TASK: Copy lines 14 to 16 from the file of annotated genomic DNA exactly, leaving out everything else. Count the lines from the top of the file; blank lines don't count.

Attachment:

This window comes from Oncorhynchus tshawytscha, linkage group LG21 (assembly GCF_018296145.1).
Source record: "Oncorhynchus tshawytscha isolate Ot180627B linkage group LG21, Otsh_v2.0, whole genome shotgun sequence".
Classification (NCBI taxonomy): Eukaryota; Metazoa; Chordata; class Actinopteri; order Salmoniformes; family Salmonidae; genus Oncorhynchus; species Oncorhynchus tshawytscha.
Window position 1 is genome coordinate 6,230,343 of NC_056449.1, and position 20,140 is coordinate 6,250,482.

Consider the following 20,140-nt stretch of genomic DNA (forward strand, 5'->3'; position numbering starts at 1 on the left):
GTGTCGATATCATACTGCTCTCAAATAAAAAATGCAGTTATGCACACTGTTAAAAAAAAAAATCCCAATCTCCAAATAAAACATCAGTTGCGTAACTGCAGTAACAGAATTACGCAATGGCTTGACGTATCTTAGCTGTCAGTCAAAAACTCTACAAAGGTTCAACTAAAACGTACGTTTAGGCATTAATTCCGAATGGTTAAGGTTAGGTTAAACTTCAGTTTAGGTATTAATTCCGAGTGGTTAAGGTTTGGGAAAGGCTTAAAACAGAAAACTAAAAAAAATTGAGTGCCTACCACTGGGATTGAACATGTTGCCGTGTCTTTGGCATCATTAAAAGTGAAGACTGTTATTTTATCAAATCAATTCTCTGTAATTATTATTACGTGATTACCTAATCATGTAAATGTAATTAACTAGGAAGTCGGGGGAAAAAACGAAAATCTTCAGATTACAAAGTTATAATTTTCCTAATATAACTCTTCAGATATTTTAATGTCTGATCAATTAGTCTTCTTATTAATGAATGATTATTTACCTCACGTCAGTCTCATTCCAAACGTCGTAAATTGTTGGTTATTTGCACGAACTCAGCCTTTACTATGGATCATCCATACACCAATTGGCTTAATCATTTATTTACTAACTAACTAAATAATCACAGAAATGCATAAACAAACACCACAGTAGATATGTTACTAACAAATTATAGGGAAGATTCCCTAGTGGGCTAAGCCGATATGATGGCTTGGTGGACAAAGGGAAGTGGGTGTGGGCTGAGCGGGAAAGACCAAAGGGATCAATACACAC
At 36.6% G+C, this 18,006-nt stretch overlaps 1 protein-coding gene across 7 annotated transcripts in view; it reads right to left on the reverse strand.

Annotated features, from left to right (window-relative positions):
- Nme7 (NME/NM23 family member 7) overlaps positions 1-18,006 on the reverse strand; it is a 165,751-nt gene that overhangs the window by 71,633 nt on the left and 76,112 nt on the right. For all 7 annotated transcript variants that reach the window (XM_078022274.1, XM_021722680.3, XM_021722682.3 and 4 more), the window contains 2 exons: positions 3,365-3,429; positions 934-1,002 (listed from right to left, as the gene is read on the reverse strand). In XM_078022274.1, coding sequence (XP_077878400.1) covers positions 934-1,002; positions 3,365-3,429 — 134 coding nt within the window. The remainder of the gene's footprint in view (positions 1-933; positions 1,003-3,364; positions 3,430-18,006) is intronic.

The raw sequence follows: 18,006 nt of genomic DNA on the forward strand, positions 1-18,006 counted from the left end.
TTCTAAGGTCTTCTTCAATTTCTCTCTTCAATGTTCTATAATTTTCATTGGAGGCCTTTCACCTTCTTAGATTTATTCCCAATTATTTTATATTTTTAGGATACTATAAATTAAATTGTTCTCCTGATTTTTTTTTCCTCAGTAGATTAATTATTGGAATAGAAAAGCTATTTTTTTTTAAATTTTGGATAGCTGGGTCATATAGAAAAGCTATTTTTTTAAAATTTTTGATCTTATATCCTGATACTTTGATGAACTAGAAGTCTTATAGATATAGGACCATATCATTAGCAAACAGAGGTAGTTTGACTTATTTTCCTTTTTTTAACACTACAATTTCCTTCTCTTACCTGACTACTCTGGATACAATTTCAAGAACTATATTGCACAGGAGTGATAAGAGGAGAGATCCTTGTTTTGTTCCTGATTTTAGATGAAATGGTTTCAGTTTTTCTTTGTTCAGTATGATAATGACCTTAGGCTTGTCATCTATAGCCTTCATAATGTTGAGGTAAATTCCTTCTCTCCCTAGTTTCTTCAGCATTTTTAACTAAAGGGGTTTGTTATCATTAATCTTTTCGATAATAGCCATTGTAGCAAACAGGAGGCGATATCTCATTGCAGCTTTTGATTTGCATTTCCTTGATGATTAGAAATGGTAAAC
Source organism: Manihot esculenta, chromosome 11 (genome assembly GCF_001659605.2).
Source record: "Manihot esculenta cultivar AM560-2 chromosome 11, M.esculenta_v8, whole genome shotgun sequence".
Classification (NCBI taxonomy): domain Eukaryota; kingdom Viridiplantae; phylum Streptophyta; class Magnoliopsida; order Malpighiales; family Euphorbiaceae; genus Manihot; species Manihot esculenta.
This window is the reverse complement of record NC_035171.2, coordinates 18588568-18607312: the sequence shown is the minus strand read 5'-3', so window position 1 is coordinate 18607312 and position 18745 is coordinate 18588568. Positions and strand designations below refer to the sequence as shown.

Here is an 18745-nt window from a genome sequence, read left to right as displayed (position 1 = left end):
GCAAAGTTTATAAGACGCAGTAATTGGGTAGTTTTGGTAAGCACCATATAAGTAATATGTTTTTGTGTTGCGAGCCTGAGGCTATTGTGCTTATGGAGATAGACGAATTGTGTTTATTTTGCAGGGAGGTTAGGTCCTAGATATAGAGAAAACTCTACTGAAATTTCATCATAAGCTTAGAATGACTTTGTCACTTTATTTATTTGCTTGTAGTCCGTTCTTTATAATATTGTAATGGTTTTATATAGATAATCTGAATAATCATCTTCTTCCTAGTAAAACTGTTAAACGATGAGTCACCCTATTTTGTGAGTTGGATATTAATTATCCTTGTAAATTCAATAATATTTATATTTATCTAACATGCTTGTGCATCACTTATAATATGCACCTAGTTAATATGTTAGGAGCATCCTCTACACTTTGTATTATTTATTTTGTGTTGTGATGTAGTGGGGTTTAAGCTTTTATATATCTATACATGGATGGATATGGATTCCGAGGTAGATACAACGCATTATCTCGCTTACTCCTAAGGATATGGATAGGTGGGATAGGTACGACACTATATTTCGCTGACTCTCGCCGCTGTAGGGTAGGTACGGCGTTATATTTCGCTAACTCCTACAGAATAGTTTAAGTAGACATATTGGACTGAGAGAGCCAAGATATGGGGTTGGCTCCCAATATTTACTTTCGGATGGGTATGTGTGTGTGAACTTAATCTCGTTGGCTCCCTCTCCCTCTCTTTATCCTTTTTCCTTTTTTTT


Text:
Classification (NCBI taxonomy): domain Eukaryota; kingdom Viridiplantae; phylum Streptophyta; class Magnoliopsida; order Malpighiales; family Euphorbiaceae; genus Manihot; species Manihot esculenta.
This window is the reverse complement of record NC_035171.2, coordinates 18588568-18607312: the sequence shown is the minus strand read 5'-3', so window position 1 is coordinate 18607312 and position 18745 is coordinate 18588568. Positions and strand designations below refer to the sequence as shown.

Here is an 18745-nt window from a genome sequence, read left to right as displayed (position 1 = left end):